Improving Hearing: the challenge of background noise

by Envoy Medical Staff Member, on January 31, 2022

The most common complaint from people living with hearing loss is difficulty hearing and understanding speech in background noise. Background noise is present in almost all situations, with the impact depending on the noise level and the individual's specific hearing loss. Shopping malls, stores, restaurants, bars, gyms, parties, sporting events, entertainment venues, and even ambient sounds in nature can all have varying degrees of loudness.
Background noise is defined as extraneous noise contamination sound measurements that cannot be separated from the desired signal.
Unfortunately, traditional hearing tests are not an accurate assessment of how much difficulty you are having in adverse listening environments. Speech in noise (SIN) testing, such as the QuickSIN test, is used to determine how much separation is needed between speech and background noise for you to understand.
In this test, you are given a sentence that you must repeat back to the audiologist, and as the test goes on with each sentence the background noise gets louder and louder. Even if you have normal hearing, you may have some trouble repeating sentences correctly as this test is carried out. The test is scored by determining how many words you got correct and subtracting it from a baseline score. 
This test shows the audiologist how well you might be performing in a background noise situation by showing the signal-to-noise ratio which is a measure used in science and engineering that compares the level of the desired signal to the level of background noise. This information is then used to program your hearing device appropriately.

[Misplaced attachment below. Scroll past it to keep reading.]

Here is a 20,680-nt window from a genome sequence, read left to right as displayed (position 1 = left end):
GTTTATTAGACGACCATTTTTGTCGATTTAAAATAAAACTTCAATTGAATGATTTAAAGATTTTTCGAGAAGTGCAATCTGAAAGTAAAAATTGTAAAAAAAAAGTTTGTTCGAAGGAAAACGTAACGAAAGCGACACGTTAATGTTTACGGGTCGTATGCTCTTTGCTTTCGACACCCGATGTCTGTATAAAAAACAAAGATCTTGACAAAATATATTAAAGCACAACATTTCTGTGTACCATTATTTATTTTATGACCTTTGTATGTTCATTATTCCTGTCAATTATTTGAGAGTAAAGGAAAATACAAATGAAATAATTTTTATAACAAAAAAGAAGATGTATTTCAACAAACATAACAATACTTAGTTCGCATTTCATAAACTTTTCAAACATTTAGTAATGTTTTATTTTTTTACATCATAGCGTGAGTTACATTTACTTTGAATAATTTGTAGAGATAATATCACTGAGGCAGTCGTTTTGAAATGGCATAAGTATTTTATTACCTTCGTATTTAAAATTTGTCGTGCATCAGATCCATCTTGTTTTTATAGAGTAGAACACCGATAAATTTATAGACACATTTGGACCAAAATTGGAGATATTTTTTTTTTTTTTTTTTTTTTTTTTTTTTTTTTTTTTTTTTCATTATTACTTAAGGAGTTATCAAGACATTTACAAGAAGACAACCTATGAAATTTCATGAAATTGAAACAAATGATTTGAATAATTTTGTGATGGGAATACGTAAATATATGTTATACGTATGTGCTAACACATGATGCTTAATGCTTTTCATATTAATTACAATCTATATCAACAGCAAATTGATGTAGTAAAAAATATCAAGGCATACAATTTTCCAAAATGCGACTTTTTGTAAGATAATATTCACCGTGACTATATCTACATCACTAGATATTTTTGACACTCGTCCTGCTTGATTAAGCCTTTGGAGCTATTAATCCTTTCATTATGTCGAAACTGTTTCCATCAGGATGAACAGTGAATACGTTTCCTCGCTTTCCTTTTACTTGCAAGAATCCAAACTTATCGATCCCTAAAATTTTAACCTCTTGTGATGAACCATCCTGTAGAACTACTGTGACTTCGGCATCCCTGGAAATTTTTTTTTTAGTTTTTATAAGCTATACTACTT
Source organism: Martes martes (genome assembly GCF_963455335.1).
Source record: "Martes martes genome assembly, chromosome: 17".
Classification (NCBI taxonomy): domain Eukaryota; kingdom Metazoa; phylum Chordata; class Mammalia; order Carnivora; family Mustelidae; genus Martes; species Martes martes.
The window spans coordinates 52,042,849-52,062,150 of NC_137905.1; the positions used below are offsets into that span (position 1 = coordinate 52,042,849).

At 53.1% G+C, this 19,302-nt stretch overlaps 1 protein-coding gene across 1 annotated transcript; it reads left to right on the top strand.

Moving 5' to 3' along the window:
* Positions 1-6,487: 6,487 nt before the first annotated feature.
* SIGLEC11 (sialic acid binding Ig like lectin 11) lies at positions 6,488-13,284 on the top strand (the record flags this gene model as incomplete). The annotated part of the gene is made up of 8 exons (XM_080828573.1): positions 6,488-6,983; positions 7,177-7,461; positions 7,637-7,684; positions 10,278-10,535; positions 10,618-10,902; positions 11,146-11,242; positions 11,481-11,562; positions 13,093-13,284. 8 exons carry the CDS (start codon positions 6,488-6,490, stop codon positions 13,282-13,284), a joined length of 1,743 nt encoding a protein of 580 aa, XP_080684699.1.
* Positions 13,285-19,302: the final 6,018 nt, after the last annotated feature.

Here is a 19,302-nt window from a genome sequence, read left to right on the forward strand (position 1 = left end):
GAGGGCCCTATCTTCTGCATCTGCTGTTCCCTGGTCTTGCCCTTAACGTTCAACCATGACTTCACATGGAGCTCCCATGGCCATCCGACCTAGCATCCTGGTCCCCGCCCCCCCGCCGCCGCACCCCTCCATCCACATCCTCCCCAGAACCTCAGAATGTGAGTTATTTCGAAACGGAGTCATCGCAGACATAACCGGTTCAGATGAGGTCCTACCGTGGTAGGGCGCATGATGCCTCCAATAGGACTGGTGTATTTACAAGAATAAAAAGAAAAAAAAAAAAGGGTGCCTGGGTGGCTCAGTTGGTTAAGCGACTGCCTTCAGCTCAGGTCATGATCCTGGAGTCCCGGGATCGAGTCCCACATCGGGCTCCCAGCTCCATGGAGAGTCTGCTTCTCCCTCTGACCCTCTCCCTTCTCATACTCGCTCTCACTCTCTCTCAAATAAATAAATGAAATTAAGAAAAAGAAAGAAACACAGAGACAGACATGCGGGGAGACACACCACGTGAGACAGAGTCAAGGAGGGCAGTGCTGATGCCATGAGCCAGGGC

What makes it so difficult to hear?
First: It's important to understand how our brain processes speech. We all think we can do several things at a time, but our brain is designed to do one task at a time. This doesn’t mean you can’t several things at once, it just means you are not giving 100% to any of the tasks.  So remember to give your full attention to listening.
Second: our brains are designed to listen to speech face to face, at a distance no greater than 6 feet, when you know the subject matter! WHAT!!!!! How often does that happen? Our brain typically focuses on the loudest signal in the room, which is why when you are in a restaurant, you can hear the man at the next table who is speaking loudly, but not the soft-spoken woman sitting next to you. How often are you speaking to a family member from another room, but you can’t hear or understand them? We typically have the poorest communication skills with those, we are most comfortable with. The better way is to walk in the room, get their attention and then start the conversation. How often are you in the kitchen washing dishes and someone starts speaking to your back?  If they could get your attention; you could turn off the water and then the conversation can start. Is either of these scenarios realistic? Typically, no but they would make hearing and understanding most effective.
Third: most people have difficulty hearing in background noise, especially if they are over the age of 25! If you add a hearing loss on top of that, it becomes even more difficult.
How can you get help?
If you feel you are having more difficulty understanding in an adverse listening environment, make an appointment with an audiologist. Before scheduling the appointment, ask if they do tests like the QuickSIN, AzBio, or HINT(they all look at how we process speech in background noise.) If you have hearing loss and are not treating it, it’s worth the investment.  If you are already a hearing aid user, ask them if they can verify if your hearing aids are appropriate for your hearing loss. This is done by performing a test called Real Ear verification. What is your Word Recognition Score (WRS)? If you have fair or poor word understanding, are you a candidate for a cochlear implant? Each of these factors contributes to your success with the technology you use to best treat your hearing loss and function to the best of your ability.

Jack Shohet - FINAL

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